Sanitation Facilities in Bhutan
Bhutan has made tremendous strides over the last few decades toward ensuring all people have access to clean and safe drinking water. In 1990, only 72 percent of the population of Bhutan had access to an improved water source and only 67 percent in rural areas. Just over 20 years later, The World Health Organization (WHO), in its 2012 Global Analysis and Assessment of Sanitation and Drinking Water (GLAAS) for Bhutan, reported that now 98 percent of the population of Bhutan has access to an improved source of drinking water.

Room for Improvement

Despite these tremendous improvements, 13 percent of childhood deaths in Bhutan are attributed to diarrhea. The Center for Disease Control and Prevention (CDC) estimates 88 percent of diarrhea cases are caused by unclean water or improper sanitation facilities. Likewise, an estimated 30 percent of all health problems reported in rural areas of Bhutan stem at least partially from unsafe drinking water or improper sanitation methods.

Bhutan’s Ministry of Health and the Bhutanese Public Health Engineering Division recognize that a lack of access to clean water and sanitation facilities is still a major cause of death and disease. It also recognizes that rural areas are especially in need of better sanitation facilities. In response, improving access to clean water and to high-quality sanitation services has become a priority.

Accessing Sanitation Facilities in Bhutan

Having access to clean water and having access to proper sanitation facilities are intrinsically linked. Sanitation facilities that are not properly containing waste can pollute what otherwise would be a clean source of water. However, data from the WHO indicates a lack of access to sanitation facilities in Bhutan is by far the larger of the two issues. In 2012, when 98 percent of Bhutanese had access to an improved water source, only 47 percent had access to an improved sanitation facility. The problem is especially acute in rural areas, which contain 80 percent of those who lack access to sanitation facilities.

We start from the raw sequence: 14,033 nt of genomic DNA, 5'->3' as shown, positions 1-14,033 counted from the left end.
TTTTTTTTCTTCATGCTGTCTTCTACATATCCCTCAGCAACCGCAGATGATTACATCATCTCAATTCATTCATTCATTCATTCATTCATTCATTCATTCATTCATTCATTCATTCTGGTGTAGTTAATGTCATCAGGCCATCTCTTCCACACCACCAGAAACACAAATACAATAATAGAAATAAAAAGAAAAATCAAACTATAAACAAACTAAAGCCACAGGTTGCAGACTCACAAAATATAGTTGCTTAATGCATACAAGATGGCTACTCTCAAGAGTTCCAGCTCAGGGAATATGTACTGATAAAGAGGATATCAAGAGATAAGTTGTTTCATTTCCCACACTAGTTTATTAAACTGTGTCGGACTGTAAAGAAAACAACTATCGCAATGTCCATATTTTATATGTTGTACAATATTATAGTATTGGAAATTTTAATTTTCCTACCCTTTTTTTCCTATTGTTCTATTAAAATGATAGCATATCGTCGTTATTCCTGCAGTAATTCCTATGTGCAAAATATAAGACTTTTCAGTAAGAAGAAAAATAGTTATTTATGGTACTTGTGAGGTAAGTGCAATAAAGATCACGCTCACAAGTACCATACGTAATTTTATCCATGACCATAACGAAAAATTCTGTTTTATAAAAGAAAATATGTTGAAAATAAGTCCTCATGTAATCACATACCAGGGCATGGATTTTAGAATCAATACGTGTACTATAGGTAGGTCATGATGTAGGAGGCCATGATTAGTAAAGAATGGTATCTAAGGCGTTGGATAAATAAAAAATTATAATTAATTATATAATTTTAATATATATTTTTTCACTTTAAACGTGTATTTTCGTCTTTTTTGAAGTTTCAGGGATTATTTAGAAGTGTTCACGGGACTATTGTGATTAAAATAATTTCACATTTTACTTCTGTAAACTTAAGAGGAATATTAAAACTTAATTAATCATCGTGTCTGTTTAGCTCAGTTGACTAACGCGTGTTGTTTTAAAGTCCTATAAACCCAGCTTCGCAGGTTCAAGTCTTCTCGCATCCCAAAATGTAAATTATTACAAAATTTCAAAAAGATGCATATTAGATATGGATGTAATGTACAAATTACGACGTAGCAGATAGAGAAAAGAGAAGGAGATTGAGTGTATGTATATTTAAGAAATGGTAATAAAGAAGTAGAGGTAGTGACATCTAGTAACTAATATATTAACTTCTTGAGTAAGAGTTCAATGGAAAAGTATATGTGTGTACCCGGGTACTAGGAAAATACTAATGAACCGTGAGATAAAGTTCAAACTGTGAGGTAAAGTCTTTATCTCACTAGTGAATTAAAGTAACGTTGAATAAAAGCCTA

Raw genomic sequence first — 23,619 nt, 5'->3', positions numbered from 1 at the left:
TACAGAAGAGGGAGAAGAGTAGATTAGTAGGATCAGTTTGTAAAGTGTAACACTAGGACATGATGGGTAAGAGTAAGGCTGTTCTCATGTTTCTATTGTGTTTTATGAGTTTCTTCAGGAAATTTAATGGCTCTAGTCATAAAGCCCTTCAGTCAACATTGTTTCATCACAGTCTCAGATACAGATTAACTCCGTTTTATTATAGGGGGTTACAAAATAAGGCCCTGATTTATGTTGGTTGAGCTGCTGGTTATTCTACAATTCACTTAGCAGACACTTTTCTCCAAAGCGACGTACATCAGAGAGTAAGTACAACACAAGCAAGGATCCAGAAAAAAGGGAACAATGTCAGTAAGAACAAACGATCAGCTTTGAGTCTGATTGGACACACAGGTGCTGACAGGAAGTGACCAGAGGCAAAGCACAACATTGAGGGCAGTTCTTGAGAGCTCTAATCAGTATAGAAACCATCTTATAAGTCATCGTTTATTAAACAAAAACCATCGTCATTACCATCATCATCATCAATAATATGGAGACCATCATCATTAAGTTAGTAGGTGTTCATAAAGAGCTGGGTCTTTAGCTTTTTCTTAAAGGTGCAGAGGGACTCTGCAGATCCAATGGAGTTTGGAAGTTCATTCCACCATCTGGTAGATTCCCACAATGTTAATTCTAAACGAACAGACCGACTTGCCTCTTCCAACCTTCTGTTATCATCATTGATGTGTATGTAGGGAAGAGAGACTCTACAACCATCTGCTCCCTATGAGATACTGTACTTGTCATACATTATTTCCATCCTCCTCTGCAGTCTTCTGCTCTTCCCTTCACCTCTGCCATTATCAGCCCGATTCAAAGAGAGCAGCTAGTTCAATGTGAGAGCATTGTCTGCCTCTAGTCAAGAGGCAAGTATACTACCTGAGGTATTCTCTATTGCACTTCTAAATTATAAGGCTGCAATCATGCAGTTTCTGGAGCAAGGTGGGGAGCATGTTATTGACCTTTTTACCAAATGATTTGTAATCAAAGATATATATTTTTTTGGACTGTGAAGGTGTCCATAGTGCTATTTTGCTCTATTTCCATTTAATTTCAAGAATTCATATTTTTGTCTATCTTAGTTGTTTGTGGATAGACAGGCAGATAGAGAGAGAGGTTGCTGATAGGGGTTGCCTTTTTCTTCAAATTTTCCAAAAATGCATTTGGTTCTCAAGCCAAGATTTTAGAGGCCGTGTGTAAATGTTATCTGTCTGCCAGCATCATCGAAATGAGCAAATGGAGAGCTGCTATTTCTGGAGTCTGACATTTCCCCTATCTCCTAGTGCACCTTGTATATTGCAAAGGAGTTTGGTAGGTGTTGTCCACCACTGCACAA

To continue improving access to clean water and sanitation facilities in Bhutan, the government teamed up with UNICEF’s WASH (water, sanitation and hygiene) program and formed the Rural Sanitation and Hygiene Program (RSAHP). RSAHP works in rural communities across Bhutan to promote proper hygiene and sanitation practices and to help communities develop improved sanitation facilities.

RSAHP was initially brought to three of Bhutan’s most rural districts. By 2017, all three had improved sanitation coverage by more than 95 percent. Since its inception, the program has now spread to more than 800 rural communities. RSAHP strives to empower these communities by educating people about the importance of proper hygiene and sanitation and helping communities mobilize existing resources and manpower to construct new, effective sanitation facilities.

Importance of Clean Water & Proper Sanitation

Access to clean water prevents numerous diseases, including cholera, typhoid, diarrhea, dysentery and dracunculiasis. It is also associated with rates of school attendance for girls and rates of women in the workforce. Without easy access to clean water, many girls and women are forced to spend their time accessing and transporting water and, as such, stop attending school or are unable to work. The progress Bhutan has made toward ensuring access to clean water and modern sanitation facilities will help ensure a better future for all.

– Abigail Dunn
Photo: Flickr